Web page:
Adderley created the Adderley Brotherhood, a sextet which included several members of the Cannonball Adderley Quintet. This group toured Europe in 1980. Shout Up a Morning, after having a concert performance in Carnegie Hall shortly after Cannonball's death, was staged in several locations around the United States in 1986.[8] Adderley became involved in several other ensembles over the next decade, including the Paris Reunion Band and a group called the Riverside Reunion Band (after the Riverside label), a bop group that formed at the Monterey Jazz Festival in 1993 and then toured Europe in 1994.[6]

Adderley spent half the year touring and the other half at home in Lakeland, Florida, writing and recording. He thought many of his greatest fans were in Japan, but Europeans were also enthusiastic about the music.[10]

In 1997, he joined the faculty of Florida Southern College as an artist-in-residence. He also helped in the founding and development of the annual Child of the Sun Jazz Festival held annually at the university which he headlined for over a decade.[11] During the same year, he was inducted into the Jazz Hall of Fame in Kansas City.[8]

He lived on 112th Street in Harlem in the 1960s and in Teaneck, New Jersey, in the 1970s, before moving to Lakeland.[12] He also lived near his brother in Corona, Queens.[13]

Death and legacy[edit]

Nat Adderley died as a result of complications from diabetes at the age of 68 in Lakeland, Florida.[14] He was interred near his brother in the Southside Cemetery in Tallahassee, Florida. He was survived by his wife, Ann; a son, Nat Adderley Jr. of West Orange, N.J.; a daughter, Alison Adderley-Pittman of Palm Bay, Florida; and five grandchildren.[14]

He was an innovator in the popularization of soul jazz and was one of the most prolific jazz artists of his time, recording nearly 100 albums.[10] He proved that cornet could be a modern jazz instrument.


Although Adderley started playing trumpet, he switched to the less common cornet. He preferred the darker tone of the conical cornet to the brighter sound of the cylindrical trumpet. He could produce a rich, earthy tone that became his signature sound, one that could only come from the cornet. He also enjoyed the cornet's historic quality, reinvigorating the instrument played by early jazz musicians.[8]

Adderley is widely attributed with the development and establishment of the 1960s style of soul jazz along with the rest of the members Cannonball Adderley Quintet. This style is characterized by simple harmonies, a heavy blues feel, catchy riffs, and a presence of the church.[15] The point of soul jazz was to bring back a simpler type of jazz that had direct influence from blues and church music.

However, this is not the only style that Adderley wrote and played. The quintet was also widely known for their hard bop, which comprised roughly half of their recorded work.[8] This is a rougher, edgier style descended from bebop, and virtuosic abilities are required to be able to play it.

As a soloist and composer, Adderley had a wide range of abilities. He could improvise simpler, more soulful solos for soul jazz numbers, but he could experiment and show off all of his abilities for hard bop. Especially in playing hard bop, he was not afraid to use the range of the instrument, often playing below the typical cornet range for short bursts before returning to the normal range. Although his range was starting to fade by the late 1960s, this did not keep him from continuing to play for the rest of his life.[5]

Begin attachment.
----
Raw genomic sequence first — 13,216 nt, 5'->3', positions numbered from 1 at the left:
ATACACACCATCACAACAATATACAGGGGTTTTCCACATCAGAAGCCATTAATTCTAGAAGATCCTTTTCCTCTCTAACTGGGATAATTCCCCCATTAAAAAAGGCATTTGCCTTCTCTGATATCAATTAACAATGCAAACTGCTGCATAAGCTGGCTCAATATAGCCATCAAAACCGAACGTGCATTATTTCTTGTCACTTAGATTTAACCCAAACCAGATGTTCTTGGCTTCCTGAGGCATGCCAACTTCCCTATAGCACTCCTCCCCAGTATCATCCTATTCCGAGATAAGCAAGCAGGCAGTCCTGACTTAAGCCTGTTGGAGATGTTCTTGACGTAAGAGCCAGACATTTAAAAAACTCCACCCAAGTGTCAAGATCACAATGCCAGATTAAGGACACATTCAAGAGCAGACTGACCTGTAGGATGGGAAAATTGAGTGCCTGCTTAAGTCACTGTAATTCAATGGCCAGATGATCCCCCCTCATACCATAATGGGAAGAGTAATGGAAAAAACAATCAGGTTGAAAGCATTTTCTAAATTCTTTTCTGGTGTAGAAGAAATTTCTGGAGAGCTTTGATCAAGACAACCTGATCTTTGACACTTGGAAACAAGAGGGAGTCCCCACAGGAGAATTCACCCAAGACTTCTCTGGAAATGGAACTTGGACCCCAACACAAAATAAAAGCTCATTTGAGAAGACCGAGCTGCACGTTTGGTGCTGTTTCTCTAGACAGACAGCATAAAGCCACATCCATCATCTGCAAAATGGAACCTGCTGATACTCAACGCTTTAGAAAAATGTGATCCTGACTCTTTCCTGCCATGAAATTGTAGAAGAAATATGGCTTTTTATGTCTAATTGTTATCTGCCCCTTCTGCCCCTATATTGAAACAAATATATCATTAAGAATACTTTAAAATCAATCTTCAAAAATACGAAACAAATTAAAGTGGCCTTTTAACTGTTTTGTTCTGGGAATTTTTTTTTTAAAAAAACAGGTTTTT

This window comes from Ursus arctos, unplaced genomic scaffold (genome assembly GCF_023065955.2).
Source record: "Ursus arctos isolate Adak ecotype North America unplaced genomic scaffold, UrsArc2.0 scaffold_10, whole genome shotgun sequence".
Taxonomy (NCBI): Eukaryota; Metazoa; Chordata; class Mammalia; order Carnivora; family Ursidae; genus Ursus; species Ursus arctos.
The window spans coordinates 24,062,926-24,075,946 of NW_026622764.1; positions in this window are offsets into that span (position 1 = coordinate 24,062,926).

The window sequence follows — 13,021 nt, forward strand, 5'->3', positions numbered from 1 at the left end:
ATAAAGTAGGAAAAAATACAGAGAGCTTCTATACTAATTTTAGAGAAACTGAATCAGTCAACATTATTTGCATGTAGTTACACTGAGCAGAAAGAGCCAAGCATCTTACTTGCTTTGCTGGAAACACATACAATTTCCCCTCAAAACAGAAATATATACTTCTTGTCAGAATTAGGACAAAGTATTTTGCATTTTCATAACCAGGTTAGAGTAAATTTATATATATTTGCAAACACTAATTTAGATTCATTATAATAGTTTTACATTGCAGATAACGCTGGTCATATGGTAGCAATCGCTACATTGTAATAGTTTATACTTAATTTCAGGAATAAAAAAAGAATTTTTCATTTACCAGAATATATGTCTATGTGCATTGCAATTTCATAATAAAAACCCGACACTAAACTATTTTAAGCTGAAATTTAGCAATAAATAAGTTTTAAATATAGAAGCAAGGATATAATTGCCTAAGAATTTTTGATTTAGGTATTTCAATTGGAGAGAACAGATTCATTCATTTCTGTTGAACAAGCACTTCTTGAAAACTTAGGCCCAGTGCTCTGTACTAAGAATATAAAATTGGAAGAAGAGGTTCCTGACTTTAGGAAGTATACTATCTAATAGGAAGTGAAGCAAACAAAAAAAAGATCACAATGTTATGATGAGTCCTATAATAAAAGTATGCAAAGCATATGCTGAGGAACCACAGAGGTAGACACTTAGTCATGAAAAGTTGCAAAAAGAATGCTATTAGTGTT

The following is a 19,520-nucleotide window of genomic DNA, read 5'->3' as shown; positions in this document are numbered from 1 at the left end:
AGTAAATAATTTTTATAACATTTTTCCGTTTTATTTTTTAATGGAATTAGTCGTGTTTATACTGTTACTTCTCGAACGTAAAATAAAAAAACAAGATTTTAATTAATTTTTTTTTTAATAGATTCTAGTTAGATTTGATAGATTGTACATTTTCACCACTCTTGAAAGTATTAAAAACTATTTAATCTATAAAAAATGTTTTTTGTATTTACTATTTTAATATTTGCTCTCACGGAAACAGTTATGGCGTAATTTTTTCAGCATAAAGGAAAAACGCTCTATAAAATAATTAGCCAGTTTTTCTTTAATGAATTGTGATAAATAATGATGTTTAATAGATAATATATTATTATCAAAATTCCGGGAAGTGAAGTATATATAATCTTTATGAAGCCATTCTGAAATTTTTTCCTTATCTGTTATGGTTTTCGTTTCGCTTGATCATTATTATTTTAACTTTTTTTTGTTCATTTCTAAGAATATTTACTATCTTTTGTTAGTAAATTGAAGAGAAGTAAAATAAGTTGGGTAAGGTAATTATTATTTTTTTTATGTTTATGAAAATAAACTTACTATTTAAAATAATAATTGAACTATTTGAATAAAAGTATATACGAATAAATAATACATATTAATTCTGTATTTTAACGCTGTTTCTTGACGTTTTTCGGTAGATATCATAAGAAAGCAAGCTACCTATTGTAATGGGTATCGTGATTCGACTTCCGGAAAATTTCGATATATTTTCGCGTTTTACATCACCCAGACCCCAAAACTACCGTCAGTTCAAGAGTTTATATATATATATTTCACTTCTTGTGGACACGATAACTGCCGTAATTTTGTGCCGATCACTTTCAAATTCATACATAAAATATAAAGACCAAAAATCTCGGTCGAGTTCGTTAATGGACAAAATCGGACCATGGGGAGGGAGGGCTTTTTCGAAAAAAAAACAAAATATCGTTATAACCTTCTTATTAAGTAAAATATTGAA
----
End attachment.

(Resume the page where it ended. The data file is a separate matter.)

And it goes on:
As leader[edit]

As sideman[edit]


  1. ^ a b c Yanow, Scott. "Nat Adderley". AllMusic. Retrieved August 28, 2017.
  2. ^ Cook, Richard (2005). Richard Cook's Jazz Encyclopedia. London: Penguin Books. p. 4. ISBN 0-141-00646-3.
  3. ^ a b c Krikorian, Dave. "Adderley, Nat (Nathaniel)". Encyclopedia of Jazz Musicians. Archived from the original on October 14, 2013. Retrieved December 30, 2022.
  4. ^ Lydon, Michael, Ray Charles: Man and Music, Routledge, ISBN 0-415-97043-1, January 22, 2004.
  5. ^ a b c d e f Yanow, Scott (2001). The Trumpet Kings: The Players who Shaped the Sound of Jazz Trumpet. Hal Leonard Corporation. pp. 9–10. ISBN 0879306408.
  6. ^ a b c d DeVeaux, Scott; Barry Kernfeld (2002). "Nat Adderley". In Barry Kernfeld (ed.). The New Grove Dictionary of Jazz (2nd ed.). Oxford University Press.
  7. ^ a b Moore, Amy J. (April 2000). "Nat Adderley, 1931-2000: In His Own Words". DownBeat. 67 (4): 18–19.
  8. ^ a b c d e f g Mathieson, Kenny. "Nat Adderley". Archived from the original on December 7, 2013. Retrieved April 21, 2014.
  9. ^ "Vincent Herring Interview by Alex Henderson". THE NEW YORK CITY JAZZ RECORD. August 2017. pp. 6 & 38. Retrieved 4 August 2017.
  10. ^ a b Gannij, Joan (March 1996). "Nat Adderley Calling". DownBeat. Vol. 63, no. 3. p. 39.
  11. ^ Graybow, Steve (January 15, 2000). "'Soul Jazz' originator Nat Adderley dies". Billboard. Vol. 112, no. 3. p. 6.
  12. ^ Webb, Steve. "Nat Adderley remembers Dizzy - both musically and socially", The Ledger, January 9, 1993.
  13. ^ Berman, Eleanor (January 1, 2006). "The Jazz of Queens Encompasses Music Royalty". Retrieved October 1, 2009. When the trolley tour proceeds, Mr. Knight points out the nearby Dorie Miller Houses, a co-op apartment complex in Corona where Clark Terry and Cannonball and Nat Adderley lived and where saxophonist Jimmy Heath still resides.
  14. ^ a b Ratliff, Ben (January 4, 2000). "Nat Adderley, Jazz Cornetist, Is Dead at 68". The New York Times. Retrieved April 25, 2020.
  15. ^ Logan, Wendell (Autumn 1984). "The Ostinato Idea in Black Improvised Music: A Preliminary Investigation". The Black Perspective in Music. 12 (2): 193–215. doi:10.2307/1215022. JSTOR 1215022.